# This program is free software: you can redistribute it and/or
# modify it under the terms of the GNU General Public License as
# published by the Free Software Foundation, either version 3 of the
# License, or (at your option) any later version.
#
# This program is distributed in the hope that it will be useful, but
# WITHOUT ANY WARRANTY; without even the implied warranty of
# MERCHANTABILITY or FITNESS FOR A PARTICULAR PURPOSE.  See the GNU
# General Public License for more details.
#
# You should have received a copy of the GNU General Public License
# along with this program.  If not, see <http://www.gnu.org/licenses/>.

Then tell Python what modules you want to use. In this code sample, you don't have to type the # character or anything after it on each line. The # character in Python represents a comment, notes in code left for yourself and other coders.

import pygame  # load pygame keywords
import sys     # let  python use your file system
import os      # help python identify your OS

Notice that PyCharm doesn't understand what Pygame is, and underlines it to mark it as an error. This is because Pygame, unlike sys and os, isn't included with Python by default. You need to include Pygame in your project directory before you can use it successfully in code. To include it, hover your mouse over the word pygame until you see a notification popup explaining the error.

Click the Install package pygame link in the alert box, and wait for PyCharm to install Pygame into your virtual environment.

Once it's installed, the error disappears.

Without an IDE like PyCharm, you can install Pygame into your virtual environment manually using the pip command.

Code sections

Because you'll be working a lot with this script file, it helps to make sections within the file so you know where to put stuff. You do this with block comments, which are comments that are visible only when looking at your source code. Create four blocks in your code. These are all comments that Python ignores, but they're good placeholders for you as you follow along with these lessons. I still use placeholders when I code, because it helps me organize and plan.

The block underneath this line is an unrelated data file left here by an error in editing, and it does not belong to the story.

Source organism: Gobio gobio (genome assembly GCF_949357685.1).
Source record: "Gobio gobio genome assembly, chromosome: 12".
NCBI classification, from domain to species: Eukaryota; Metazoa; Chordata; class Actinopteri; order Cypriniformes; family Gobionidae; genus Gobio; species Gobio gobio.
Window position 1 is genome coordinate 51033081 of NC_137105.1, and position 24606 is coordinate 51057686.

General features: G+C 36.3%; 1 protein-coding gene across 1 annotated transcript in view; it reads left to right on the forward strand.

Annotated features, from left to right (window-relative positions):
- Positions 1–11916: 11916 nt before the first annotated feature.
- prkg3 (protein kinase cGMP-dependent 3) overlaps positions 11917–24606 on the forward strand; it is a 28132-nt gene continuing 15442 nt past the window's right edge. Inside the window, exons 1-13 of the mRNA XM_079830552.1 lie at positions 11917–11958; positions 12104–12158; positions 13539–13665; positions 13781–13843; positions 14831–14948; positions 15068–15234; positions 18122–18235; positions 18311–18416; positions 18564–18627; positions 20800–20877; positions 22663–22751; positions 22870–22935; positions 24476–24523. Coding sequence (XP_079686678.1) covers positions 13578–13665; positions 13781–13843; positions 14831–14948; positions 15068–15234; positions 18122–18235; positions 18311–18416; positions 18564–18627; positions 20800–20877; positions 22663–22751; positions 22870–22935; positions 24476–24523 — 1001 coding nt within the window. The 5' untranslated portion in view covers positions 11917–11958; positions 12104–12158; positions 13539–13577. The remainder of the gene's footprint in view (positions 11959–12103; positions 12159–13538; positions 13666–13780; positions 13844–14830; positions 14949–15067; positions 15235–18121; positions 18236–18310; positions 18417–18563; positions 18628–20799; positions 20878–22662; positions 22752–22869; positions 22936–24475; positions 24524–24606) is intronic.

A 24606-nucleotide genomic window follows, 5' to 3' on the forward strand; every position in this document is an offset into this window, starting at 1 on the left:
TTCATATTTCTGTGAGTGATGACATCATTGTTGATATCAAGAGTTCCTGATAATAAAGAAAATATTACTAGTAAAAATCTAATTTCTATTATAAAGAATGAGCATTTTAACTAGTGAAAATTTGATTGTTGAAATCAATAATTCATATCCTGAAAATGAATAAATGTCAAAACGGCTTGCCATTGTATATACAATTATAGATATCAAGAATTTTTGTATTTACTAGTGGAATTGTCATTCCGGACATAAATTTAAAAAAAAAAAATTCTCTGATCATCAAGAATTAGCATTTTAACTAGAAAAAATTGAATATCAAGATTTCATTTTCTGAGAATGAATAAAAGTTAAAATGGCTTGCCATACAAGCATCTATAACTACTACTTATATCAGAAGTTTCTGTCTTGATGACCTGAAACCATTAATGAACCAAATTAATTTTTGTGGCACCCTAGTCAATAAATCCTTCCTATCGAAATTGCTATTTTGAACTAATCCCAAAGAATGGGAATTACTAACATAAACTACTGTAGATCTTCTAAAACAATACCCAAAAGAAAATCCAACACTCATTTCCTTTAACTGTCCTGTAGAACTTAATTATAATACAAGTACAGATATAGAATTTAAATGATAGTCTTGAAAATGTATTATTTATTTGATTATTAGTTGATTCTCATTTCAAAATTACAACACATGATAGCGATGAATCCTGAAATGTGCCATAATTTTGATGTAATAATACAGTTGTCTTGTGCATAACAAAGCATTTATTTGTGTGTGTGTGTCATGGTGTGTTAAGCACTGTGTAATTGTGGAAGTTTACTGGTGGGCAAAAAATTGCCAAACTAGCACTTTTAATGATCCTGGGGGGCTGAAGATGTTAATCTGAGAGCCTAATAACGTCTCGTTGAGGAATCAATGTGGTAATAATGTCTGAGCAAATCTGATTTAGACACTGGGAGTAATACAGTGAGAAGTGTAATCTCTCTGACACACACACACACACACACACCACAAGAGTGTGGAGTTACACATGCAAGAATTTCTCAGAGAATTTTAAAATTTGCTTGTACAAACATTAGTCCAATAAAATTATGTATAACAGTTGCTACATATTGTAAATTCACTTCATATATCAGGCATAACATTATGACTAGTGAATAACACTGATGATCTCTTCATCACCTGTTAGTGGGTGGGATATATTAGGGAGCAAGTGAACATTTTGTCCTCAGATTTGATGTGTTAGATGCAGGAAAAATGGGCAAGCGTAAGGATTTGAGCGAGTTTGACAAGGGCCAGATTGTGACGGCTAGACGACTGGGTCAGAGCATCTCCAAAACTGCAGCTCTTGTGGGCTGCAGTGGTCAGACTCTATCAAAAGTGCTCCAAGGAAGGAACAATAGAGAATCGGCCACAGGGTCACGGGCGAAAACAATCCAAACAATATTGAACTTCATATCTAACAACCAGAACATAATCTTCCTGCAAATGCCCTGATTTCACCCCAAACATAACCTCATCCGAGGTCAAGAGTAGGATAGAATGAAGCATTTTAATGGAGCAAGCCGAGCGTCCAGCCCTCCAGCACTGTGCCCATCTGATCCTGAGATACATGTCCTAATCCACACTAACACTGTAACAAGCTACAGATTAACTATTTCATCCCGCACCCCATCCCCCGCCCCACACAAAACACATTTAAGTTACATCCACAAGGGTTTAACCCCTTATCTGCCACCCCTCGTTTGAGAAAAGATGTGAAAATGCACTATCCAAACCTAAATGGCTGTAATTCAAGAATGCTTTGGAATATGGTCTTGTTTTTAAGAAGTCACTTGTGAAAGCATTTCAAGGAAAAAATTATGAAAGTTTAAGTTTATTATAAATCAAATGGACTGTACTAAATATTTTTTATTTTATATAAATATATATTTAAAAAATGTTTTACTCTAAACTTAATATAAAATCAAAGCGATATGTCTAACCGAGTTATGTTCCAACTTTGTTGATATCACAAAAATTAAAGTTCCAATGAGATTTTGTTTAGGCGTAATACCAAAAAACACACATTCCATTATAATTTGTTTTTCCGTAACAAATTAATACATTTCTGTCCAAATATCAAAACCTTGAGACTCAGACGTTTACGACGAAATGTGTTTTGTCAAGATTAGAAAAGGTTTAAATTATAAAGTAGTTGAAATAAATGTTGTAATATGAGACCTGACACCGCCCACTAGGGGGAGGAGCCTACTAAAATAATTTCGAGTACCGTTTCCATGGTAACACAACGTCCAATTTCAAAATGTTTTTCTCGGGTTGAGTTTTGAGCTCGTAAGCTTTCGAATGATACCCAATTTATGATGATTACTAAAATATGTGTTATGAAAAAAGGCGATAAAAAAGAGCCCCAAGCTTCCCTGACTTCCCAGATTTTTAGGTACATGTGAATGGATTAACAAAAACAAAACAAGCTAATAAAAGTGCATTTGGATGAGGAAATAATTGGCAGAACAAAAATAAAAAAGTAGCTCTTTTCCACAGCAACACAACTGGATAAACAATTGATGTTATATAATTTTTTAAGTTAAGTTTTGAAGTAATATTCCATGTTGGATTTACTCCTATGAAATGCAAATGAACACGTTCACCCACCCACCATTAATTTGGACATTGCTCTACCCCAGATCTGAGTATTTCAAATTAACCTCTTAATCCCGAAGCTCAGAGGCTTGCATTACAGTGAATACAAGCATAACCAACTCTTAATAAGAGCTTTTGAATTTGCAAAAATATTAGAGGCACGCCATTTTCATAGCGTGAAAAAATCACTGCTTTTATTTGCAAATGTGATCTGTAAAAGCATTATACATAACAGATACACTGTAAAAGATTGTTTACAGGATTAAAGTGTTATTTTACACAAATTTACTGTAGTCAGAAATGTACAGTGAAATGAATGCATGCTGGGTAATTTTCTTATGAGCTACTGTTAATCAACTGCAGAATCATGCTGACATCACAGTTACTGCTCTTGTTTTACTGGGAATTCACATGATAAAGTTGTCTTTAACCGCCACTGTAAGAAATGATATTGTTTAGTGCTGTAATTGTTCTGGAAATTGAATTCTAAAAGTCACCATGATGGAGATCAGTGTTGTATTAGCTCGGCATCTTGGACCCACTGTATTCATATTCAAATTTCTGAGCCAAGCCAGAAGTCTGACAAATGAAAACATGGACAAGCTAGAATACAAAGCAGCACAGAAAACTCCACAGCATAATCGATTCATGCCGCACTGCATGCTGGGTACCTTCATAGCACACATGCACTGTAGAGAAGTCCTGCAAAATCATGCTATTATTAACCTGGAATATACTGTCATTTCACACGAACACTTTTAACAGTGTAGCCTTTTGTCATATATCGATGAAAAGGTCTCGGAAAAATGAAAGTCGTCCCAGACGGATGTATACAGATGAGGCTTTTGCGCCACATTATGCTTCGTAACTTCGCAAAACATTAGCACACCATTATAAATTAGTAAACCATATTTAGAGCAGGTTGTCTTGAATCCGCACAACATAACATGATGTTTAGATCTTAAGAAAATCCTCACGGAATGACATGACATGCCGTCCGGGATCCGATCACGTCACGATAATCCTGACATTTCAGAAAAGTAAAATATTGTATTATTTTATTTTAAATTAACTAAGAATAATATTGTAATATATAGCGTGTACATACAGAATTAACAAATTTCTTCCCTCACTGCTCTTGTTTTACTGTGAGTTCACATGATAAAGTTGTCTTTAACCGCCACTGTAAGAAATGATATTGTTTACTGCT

'''
Variables
'''


# put variables here


'''
Objects
'''


# put Python classes and functions here


'''
Setup
'''


# put run-once code here


'''
Main Loop
'''


# put game loop here

Next, set the window size for your game. Keep in mind that not everyone has a big computer screen, so it's best to use a screen size that fits on "most" people's computers.

There is a way to toggle full-screen mode, the way many modern video games do, but since you're just starting out, keep it simple and just set one size.

'''
Variables
'''

worldx = 960
worldy = 720

The Pygame engine requires some basic setup before you can use it in a script. You must set the frame rate, start its internal clock, and start (using the keyword init, for initialize) Pygame.

Add these variables:

fps   = 40  # frame rate
ani   = 4   # animation cycles

Add instructions to start Pygame's internal clock in the Setup section:

'''
Setup
'''


clock = pygame.time.Clock()
pygame.init()

Now you can set your background.

Setting the background

Before you continue, open a graphics application and create a background for your game world. Save it as stage.png inside a folder called images in your project directory. If you need a starting point, you can download a set of Creative Commons backgrounds from kenny.nl.

There are several free graphic applications you can use to create, resize, or modify graphics for your games.

  • Pinta is a basic, easy to learn paint application.